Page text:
Recipes that are delicious and that always work!

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Monday, 28 December 2015

Cheddar Pan Biscuits

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I have never been much of a bread maker.   Bread and I don't get along very well, and that is kind of sad to me . . . for after all, isn't bread considered to be the "Staff of Life?"

I don't make bread, I make doorstops.  Nice, heavy, doorstops.







Point in case, yesterday . . . I thought I would make this lovely cardamom scented vanilla bread, but by heck, what did I end up with?????



A lovely cardamom scented door stop.  The only thing missing was the handle.



I'm not sure what my problem with bread is.  Oh, I make nice enough bread in the bread maker, but then the bread maker does all the work, I just dump the ingredients in, cross my fingers, and hope for the best!



I do make good biscuits though . . . and they are a form of bread.  Yesterday I dusted off an old recipe of mine, that I have had for donkey's . . .



After that first failure of the day, I just had to have some success at something . . . besides . . . I was hankering after bread.  And what's a gal to do when that happens . . . you bake biscuits, which are not bread . . . but are sometimes better than bread.  These are fabulous.  Especially when spread with cold butter whilst still warm from the oven.  Oh my . . . oh my . . .



*Cheddar Pan Biscuits*
Makes 12
Printable Recipe

Cheddar cheese and basil makes these home baked pan biscuits a tasty supper accompaniment.  They are wonderful with stews and soups, and incredibly good with cold meats and salads.  I guess they just go well with everything!

1/3 cup butter (75g)
2 1/4 cups flour (225g)
4 ounces sharp cheddar cheese, shredded (1 cup)
(plus about 1 ounce more for sprinkling on at the end)
1 TBS baking powder
1 TBS sugar
1 tsp dried basil leaves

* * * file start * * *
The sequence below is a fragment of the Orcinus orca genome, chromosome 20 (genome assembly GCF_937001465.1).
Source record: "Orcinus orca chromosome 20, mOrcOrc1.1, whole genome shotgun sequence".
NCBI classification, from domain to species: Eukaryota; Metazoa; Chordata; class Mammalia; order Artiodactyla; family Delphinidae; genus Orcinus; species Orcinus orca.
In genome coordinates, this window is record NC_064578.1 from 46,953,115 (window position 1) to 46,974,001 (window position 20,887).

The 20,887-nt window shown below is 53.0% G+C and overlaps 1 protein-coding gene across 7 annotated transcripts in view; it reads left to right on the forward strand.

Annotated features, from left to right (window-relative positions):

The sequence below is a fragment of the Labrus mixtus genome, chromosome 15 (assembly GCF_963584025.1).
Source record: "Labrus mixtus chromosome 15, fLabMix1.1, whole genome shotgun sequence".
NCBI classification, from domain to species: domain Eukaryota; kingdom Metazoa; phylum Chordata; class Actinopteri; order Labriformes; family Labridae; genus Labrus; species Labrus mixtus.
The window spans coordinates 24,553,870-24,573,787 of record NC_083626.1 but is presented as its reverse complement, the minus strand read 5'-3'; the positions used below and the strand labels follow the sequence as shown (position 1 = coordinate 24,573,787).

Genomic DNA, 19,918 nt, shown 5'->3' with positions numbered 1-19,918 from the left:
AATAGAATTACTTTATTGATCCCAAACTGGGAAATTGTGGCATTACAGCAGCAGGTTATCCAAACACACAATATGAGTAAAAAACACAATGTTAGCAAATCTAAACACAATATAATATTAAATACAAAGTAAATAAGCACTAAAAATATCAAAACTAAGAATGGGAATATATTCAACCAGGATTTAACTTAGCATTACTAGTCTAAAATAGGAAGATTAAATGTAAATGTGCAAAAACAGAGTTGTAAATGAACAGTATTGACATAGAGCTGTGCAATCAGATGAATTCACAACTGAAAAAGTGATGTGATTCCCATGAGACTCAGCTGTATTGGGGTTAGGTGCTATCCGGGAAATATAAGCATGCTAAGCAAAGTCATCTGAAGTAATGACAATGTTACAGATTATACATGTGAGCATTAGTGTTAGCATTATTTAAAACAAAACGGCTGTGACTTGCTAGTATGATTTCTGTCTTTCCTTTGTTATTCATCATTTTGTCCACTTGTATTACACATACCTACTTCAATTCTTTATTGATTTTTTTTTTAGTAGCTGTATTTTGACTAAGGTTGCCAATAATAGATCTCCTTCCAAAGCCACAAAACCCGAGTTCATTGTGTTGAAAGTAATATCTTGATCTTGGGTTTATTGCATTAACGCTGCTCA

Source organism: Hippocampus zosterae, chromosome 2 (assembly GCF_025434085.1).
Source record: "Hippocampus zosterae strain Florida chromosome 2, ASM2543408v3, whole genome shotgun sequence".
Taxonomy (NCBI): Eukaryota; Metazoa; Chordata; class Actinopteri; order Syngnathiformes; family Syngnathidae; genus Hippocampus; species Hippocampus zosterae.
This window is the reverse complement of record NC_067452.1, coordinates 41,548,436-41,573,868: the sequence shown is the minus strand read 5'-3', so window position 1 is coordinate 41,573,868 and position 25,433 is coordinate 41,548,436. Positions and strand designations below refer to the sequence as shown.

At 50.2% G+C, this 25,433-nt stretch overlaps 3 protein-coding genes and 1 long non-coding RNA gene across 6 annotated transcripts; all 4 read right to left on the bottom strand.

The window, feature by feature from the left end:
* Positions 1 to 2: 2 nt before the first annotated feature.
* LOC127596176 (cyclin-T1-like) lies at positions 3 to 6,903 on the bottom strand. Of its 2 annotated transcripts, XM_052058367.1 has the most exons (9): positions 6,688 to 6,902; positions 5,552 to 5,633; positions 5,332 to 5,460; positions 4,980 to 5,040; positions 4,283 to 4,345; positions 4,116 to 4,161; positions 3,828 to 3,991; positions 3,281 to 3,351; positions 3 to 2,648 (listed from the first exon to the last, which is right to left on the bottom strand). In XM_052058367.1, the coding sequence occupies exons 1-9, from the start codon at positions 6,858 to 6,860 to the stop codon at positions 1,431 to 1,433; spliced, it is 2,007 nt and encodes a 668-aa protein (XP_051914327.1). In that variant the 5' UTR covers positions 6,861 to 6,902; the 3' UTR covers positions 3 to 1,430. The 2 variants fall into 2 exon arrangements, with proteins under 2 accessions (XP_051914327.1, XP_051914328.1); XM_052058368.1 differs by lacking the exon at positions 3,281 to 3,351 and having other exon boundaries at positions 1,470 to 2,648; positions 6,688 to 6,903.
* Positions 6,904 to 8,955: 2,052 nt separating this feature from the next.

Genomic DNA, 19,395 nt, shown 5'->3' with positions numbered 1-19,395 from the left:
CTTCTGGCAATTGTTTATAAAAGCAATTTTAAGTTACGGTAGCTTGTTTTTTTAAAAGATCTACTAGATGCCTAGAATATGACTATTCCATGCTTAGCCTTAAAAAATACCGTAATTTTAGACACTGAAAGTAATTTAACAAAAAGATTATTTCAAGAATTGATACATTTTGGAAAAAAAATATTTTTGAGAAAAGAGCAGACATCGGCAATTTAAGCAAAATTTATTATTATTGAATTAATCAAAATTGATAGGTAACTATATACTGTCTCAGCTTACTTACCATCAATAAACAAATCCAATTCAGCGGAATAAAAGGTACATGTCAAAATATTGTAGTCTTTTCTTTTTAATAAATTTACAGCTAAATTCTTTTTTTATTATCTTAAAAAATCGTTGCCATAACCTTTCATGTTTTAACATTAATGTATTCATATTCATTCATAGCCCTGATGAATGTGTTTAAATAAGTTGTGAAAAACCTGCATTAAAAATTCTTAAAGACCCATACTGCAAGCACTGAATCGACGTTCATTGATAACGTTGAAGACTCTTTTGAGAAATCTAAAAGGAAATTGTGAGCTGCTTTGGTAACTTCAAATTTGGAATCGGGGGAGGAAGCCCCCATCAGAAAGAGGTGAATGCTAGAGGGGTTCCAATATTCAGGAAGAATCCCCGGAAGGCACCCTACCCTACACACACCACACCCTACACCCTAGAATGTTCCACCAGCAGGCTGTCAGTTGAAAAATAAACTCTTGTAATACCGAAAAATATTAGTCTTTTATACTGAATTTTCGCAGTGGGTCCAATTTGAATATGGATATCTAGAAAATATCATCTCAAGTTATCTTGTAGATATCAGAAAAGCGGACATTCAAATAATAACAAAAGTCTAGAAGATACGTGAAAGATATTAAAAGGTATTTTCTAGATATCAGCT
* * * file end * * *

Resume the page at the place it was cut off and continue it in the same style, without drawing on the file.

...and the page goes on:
1/2 tsp salt
1 cup milk (250ml)




Pre-heat the oven to 200*C/400*F/ gas mark 6.  Place the butter in an 8 inch square baking pan and set it into the oven to melt.  (3 to 5 minutes)  Remove from the oven and set aside.

Meanwhile whisk together the flour, cheese, baking powder, sugar, basil leaves and salt in a large bowl.  Add the milk and stir it in just until the mixture is moistened evenly.  Turn the dough out onto a lightly floured surface, and knead for a minute until smooth.  (about 6 or 7 turns)

Pat or roll the dough out to a 12 by 6 inch rectangle.  Cut into 12 1-inch wide strips.  Dip the strips into the melted butter in the pan, one at a time and then fold each strip in half.  Place the folded strips in 2 rows in the same pan as you have melted the butter in. Sprinkle the 1 ounce of shredded cheese evenly over top.

Bake for 23 to 28 minutes, or until lightly browned.  Serve warm with cold butter for spreading and enjoy!!

4 comments:

  1. Oh yes...:)
    What could possibly be your hiccup w/ bread? Unfathomable w/ your baking /cooking expertise!!

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    1. Laziness? I don't know Monique! My ex made beautiful bread and when he kneaded it he would make the table dance across the kitchen floor! xo

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  2. Yum. This looks really, really good. I learned to make bread a la Betty Crocker. It took years, I'm sad to say. The key that I often missed with yeast dough was the necessity of bringing up the gluten. Finally, I learned to get it all into the mixer bowl except half of the flour. Then, I would turn on the old Sunbeam mixer and let it mix, on low, for 10 minutes. This was long enough to make it gluey. I would, then, pour the second half of the flour out on my mat, add the mixed dough and knead it until the flour was all absorbed. Then, after years of doing that, I married a baker and he bought me a bread machine. (You thought I was going to say, from then on, he made all my bread for me, didn't you? Fat chance. I think he was very tired of making bread by the time he met me. Sniff.) I make all my bread, now, on the pizza dough setting of the machine so it takes about 45 minutes for one rising; then, into the pans for the last rising, then, baking in my stove oven. I don't bake anything in the bread machine. It takes too long. My husband added a feature to my technique, though, that has shrotened the whole process. I used to fuss over making the loaf, smacking, folding, tucking.....he taught me to just dump the dough out of the machine onto a floured mat, cut it roughly in half (without punching it down), tucking the jagged edges under, gently, and then putting it into the greased pans. I like this new, shorter method very much. Well, that's how the bread of my life came about. Hope this helps. Happy New Year. Yours in Christ, Kathie

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    Replies
    1. Thanks for your hints and tips Kathie! I think perhaps I will make one of my goals for 2016 to learn to make bread well. Sounds good at any rate! God bless you! xo

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